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A problem with evaluation on a single validation set is that there is sample-to-sample noise that is ignored by this. Based on resampling in general, this can be the largest source of variation.
-- Max Kuhn (paraphrased)

That said, you could bootstrap the predictions to get confidence intervals for the performance metrics on the validation set. Example below bootstraps the difference in absolute errors between two models (per original question).

library(tidyverse)
library(tidymodels)

mpg <- mutate(mpg, cyl = as.factor(cyl))

set.seed(213)
split <- initial_split(mpg)
train <- training(split)
test <- testing(split)

mod_tree <- decision_tree(mode = "regression") %>% 
  set_engine("rpart") %>% 
  fit(cty ~ hwy + displ + drv + cyl, data = train)

mod_lm <- linear_reg(mode = "regression") %>% 
  set_engine("lm") %>% 
  fit(cty ~ hwy + displ + drv + cyl, data = train)

preds <- bind_cols(
  predict(mod_tree, test) %>% 
    rename(.pred_tree = .pred),
  predict(mod_lm, test) %>% 
    rename(.pred_lm = .pred),
  select(test, cty)
) %>% 
  mutate(across(contains(".pred"), list(resid = ~.x - cty))) %>% 
  mutate(diff_abs_resids = abs(.pred_lm_resid) - abs(.pred_tree_resid))

### Bootstrap confidence interval on diff of absolute errors
n_preds <- nrow(preds)

set.seed(1234)
resamples <- tibble(diff = map_dbl(1:10000, ~mean(sample(preds$diff_abs_resids, size = n_preds, replace = TRUE))))
# see gist to MUCH slower alternative approach to producing `resamples`:
# https://gist.github.com/brshallo/1349cc19e616e5d1df03cc7efe77e67a

conf_95 <- summarise(resamples, band = quantile(diff, c(0.025, 0.95)))

resamples %>% 
  ggplot(aes(x = diff))+
  geom_histogram()+
  geom_vline(xintercept = mean(resamples$diff))+
  geom_vline(aes(xintercept = band, colour = "95% confidence"), data = conf_95)+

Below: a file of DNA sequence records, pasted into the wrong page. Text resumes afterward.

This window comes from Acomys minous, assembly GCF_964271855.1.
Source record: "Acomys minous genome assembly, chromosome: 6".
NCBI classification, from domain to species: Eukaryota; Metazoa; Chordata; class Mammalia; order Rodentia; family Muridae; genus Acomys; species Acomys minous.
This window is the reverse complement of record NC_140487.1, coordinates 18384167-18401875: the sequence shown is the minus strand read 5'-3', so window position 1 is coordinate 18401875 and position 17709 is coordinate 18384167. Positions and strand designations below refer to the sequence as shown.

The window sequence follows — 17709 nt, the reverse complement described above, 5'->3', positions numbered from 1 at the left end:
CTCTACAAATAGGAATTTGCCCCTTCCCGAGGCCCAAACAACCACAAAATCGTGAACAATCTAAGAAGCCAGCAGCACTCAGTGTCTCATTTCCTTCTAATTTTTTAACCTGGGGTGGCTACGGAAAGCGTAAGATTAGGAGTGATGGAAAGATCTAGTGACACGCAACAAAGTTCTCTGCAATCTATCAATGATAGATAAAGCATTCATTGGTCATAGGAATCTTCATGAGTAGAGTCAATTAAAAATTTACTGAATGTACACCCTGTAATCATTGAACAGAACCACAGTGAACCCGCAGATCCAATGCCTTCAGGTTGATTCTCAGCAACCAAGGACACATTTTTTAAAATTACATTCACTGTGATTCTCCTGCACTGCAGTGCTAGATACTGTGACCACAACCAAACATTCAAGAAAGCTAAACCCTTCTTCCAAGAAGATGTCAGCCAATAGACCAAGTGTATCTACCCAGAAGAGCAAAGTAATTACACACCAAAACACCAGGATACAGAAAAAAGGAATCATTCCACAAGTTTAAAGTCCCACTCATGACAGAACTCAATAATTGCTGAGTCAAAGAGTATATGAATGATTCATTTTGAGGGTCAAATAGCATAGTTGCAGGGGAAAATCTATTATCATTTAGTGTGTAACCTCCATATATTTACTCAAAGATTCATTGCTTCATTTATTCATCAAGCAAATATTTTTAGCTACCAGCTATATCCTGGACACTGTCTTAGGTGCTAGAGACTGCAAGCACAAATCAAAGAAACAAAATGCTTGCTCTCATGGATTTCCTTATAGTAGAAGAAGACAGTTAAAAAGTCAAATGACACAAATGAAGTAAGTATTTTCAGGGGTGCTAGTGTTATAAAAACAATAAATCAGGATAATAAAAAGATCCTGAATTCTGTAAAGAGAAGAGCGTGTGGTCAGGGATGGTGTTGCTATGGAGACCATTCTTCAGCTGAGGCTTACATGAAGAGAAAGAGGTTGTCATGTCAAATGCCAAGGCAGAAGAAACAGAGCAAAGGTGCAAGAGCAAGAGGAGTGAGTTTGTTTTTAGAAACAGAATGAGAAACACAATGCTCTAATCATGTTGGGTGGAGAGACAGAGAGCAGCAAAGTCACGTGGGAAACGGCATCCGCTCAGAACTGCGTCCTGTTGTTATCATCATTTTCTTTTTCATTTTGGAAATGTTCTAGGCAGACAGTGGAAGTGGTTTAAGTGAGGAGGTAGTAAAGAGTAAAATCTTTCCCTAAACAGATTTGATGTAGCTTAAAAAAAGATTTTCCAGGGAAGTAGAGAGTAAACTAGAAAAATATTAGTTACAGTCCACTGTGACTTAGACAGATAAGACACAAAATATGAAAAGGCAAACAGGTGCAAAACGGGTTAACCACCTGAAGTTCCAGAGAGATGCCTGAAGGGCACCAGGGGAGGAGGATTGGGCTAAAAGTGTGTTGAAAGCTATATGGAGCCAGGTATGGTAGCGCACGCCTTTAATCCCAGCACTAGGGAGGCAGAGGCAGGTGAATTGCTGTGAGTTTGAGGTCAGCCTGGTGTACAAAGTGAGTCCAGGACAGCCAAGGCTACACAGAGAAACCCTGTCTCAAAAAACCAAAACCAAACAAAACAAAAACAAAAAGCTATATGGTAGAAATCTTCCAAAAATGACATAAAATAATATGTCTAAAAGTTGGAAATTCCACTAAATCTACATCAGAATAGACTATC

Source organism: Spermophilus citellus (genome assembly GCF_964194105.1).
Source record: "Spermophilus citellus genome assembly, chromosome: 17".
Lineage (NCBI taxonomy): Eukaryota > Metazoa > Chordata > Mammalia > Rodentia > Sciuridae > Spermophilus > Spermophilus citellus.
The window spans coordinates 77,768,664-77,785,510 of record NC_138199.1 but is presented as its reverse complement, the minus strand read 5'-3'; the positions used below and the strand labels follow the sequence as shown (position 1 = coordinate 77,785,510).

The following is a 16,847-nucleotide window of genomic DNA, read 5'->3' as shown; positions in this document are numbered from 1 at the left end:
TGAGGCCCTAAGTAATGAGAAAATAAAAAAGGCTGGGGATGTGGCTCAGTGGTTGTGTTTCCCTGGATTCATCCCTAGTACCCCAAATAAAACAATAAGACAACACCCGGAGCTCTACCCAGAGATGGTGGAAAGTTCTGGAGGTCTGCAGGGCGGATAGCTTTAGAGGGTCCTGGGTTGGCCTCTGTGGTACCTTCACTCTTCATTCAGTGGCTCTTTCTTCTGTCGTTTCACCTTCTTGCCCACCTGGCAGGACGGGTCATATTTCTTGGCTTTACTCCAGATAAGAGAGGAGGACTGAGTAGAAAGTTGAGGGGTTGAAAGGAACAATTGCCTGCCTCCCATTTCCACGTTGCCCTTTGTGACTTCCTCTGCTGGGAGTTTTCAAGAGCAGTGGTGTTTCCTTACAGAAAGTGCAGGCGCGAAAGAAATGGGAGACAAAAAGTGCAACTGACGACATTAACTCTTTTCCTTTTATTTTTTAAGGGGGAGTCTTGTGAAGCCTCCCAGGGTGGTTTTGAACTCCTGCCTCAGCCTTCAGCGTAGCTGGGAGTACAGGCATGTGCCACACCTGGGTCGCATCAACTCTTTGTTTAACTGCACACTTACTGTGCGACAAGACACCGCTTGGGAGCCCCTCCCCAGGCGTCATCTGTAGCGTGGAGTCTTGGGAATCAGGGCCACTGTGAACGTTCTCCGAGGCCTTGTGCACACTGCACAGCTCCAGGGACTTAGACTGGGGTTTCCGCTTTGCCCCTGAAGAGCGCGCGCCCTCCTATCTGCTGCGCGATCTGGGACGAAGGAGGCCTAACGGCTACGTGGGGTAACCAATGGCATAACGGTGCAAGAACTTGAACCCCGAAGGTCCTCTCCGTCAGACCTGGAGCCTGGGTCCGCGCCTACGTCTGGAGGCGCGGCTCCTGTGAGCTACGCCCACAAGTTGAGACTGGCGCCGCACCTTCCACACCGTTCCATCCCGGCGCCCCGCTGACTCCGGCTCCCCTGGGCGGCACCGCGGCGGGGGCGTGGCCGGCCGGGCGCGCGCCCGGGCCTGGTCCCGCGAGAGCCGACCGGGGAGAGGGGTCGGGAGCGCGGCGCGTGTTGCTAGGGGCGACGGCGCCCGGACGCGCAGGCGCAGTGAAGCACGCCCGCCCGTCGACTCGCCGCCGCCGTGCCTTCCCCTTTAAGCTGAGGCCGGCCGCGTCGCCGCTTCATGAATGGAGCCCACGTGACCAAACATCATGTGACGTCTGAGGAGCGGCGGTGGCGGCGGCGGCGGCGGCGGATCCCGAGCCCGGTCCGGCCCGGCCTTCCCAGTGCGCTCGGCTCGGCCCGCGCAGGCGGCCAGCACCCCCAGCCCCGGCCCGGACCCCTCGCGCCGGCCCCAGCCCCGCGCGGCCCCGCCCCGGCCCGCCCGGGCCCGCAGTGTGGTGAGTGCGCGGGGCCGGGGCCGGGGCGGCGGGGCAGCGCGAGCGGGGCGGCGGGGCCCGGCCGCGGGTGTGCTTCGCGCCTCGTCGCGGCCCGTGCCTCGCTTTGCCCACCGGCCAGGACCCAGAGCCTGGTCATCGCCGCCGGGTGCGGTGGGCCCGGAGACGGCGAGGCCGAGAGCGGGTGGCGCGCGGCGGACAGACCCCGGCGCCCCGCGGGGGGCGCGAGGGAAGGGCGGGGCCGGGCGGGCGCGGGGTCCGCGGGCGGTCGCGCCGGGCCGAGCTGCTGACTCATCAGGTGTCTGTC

labs(title = "Difference Absolute Errors Linear Model vs. Decision Tree",
       subtitle = "Linear Model Has Significantly Smaller Absolute Errors (10000 Resamples)",
       caption = "Black line represents mean difference.")
#> `stat_bin()` using `bins = 30`. Pick better value with `binwidth`.

# Similar to results we see from running a paired t-test on the absolute errors
t.test(abs(preds$.pred_lm_resid), abs(preds$.pred_tree_resid), paired = TRUE)
#> 
#>  Paired t-test
#> 
#> data:  abs(preds$.pred_lm_resid) and abs(preds$.pred_tree_resid)
#> t = -3.1764, df = 57, p-value = 0.002407
#> alternative hypothesis: true difference in means is not equal to 0
#> 95 percent confidence interval:
#>  -0.7652232 -0.1734593
#> sample estimates:
#> mean of the differences 
#>              -0.4693413

Created on 2021-04-27 by the reprex package (v1.0.0)

This result seems to suggest significant differences, however (per quote from Max) it is sensitive to sample-to-sample variation. As an example, if you change the seed before splitting the data from set.seed(213) to set.seed(214) the results will no longer appear significant (p-value on paired t-test goes from 0.002 to 0.185).